India to Permit Foreign Airlines to Invest in its Carriers

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May 26 – India’s civil aviation ministry is revisiting proposals to permit foreign airlines to invest directly in its own carriers.

Currently, foreign investment of up to 49 percent is permitted in the sector, however this is only open to non-aviation companies. With India’s three major carriers – Air India, Jet Airways and Kingfisher – expected to post cumulative losses of about US$1.6billion this year, the proposal to relax FDI restrictions and open the market directly to foreign airlines is seen as one way to get in much needed investment and improvements to the carriers bottom lines.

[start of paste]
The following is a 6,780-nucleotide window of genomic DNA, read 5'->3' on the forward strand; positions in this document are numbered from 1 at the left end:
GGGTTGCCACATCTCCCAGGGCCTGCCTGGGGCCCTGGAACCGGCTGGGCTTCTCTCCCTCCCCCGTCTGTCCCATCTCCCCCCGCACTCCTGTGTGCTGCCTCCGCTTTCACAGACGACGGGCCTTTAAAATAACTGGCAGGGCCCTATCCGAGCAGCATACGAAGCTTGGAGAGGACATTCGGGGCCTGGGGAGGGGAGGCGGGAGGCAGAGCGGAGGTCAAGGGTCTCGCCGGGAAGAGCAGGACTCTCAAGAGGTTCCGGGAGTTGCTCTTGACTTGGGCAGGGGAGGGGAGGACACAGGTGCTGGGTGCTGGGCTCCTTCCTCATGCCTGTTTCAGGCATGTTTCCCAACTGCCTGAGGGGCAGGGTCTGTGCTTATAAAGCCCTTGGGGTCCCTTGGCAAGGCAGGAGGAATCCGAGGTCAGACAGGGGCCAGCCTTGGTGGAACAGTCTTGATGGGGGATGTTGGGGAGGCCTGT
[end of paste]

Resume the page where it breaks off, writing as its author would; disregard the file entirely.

Last year, Indian budget airline Spice Jet had to be rescued by Wilbur Ross, the U.S.-based distressed asset investor. Such moves would also defer some of the Indian government’s own burden in the industry – state owned carrier Air India is seeking an US$800million soft loan from the government.

It is believed that getting foreign airlines involved directly will also instill more confidence by foreign investors in domestic carriers, with overseas hedge funds and private equity groups more likely to join in supporting strategic investments into Indian airlines.